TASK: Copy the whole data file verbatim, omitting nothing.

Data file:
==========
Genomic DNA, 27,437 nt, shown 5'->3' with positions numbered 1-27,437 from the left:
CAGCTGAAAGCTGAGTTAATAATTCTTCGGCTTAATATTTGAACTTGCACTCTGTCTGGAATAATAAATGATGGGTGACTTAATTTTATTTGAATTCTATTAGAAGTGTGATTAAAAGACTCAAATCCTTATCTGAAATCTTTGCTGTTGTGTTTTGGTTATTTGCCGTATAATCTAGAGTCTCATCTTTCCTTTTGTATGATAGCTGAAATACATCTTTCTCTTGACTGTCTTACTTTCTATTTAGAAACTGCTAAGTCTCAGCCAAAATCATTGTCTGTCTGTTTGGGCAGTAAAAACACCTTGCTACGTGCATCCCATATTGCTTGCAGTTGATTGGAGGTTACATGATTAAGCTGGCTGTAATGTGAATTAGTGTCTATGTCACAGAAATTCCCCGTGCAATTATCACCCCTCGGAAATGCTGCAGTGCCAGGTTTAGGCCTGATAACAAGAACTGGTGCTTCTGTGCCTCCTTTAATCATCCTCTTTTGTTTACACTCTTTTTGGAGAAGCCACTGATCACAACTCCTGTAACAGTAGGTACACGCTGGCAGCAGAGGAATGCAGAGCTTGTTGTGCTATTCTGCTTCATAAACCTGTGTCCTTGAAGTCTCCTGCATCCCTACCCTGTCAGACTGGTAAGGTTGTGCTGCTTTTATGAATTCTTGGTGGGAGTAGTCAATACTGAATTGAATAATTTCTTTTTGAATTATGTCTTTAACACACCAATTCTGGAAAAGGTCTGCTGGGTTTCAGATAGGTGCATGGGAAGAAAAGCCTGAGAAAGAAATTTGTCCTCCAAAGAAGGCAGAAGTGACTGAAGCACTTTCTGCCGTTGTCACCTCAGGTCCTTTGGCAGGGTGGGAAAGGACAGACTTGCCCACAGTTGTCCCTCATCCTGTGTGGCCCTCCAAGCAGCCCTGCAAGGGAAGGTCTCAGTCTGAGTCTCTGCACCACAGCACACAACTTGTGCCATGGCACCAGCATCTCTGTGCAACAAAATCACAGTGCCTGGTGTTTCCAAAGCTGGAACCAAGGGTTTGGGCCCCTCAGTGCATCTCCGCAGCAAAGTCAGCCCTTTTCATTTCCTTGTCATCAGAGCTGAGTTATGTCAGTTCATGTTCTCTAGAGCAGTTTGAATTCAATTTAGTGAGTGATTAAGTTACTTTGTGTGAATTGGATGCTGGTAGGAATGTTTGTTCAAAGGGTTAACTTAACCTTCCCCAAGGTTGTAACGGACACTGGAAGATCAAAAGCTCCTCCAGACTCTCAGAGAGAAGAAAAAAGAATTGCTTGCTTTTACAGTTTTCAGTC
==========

Genomic DNA, 27,437 nt, shown 5'->3' with positions numbered 1-27,437 from the left:
CAGCTGAAAGCTGAGTTAATAATTCTTCGGCTTAATATTTGAACTTGCACTCTGTCTGGAATAATAAATGATGGGTGACTTAATTTTATTTGAATTCTATTAGAAGTGTGATTAAAAGACTCAAATCCTTATCTGAAATCTTTGCTGTTGTGTTTTGGTTATTTGCCGTATAATCTAGAGTCTCATCTTTCCTTTTGTATGATAGCTGAAATACATCTTTCTCTTGACTGTCTTACTTTCTATTTAGAAACTGCTAAGTCTCAGCCAAAATCATTGTCTGTCTGTTTGGGCAGTAAAAACACCTTGCTACGTGCATCCCATATTGCTTGCAGTTGATTGGAGGTTACATGATTAAGCTGGCTGTAATGTGAATTAGTGTCTATGTCACAGAAATTCCCCGTGCAATTATCACCCCTCGGAAATGCTGCAGTGCCAGGTTTAGGCCTGATAACAAGAACTGGTGCTTCTGTGCCTCCTTTAATCATCCTCTTTTGTTTACACTCTTTTTGGAGAAGCCACTGATCACAACTCCTGTAACAGTAGGTACACGCTGGCAGCAGAGGAATGCAGAGCTTGTTGTGCTATTCTGCTTCATAAACCTGTGTCCTTGAAGTCTCCTGCATCCCTACCCTGTCAGACTGGTAAGGTTGTGCTGCTTTTATGAATTCTTGGTGGGAGTAGTCAATACTGAATTGAATAATTTCTTTTTGAATTATGTCTTTAACACACCAATTCTGGAAAAGGTCTGCTGGGTTTCAGATAGGTGCATGGGAAGAAAAGCCTGAGAAAGAAATTTGTCCTCCAAAGAAGGCAGAAGTGACTGAAGCACTTTCTGCCGTTGTCACCTCAGGTCCTTTGGCAGGGTGGGAAAGGACAGACTTGCCCACAGTTGTCCCTCATCCTGTGTGGCCCTCCAAGCAGCCCTGCAAGGGAAGGTCTCAGTCTGAGTCTCTGCACCACAGCACACAACTTGTGCCATGGCACCAGCATCTCTGTGCAACAAAATCACAGTGCCTGGTGTTTCCAAAGCTGGAACCAAGGGTTTGGGCCCCTCAGTGCATCTCCGCAGCAAAGTCAGCCCTTTTCATTTCCTTGTCATCAGAGCTGAGTTATGTCAGTTCATGTTCTCTAGAGCAGTTTGAATTCAATTTAGTGAGTGATTAAGTTACTTTGTGTGAATTGGATGCTGGTAGGAATGTTTGTTCAAAGGGTTAACTTAACCTTCCCCAAGGTTGTAACGGACACTGGAAGATCAAAAGCTCCTCCAGACTCTCAGAGAGAAGAAAAAAGAATTGCTTGCTTTTACAGTTTTCAGTC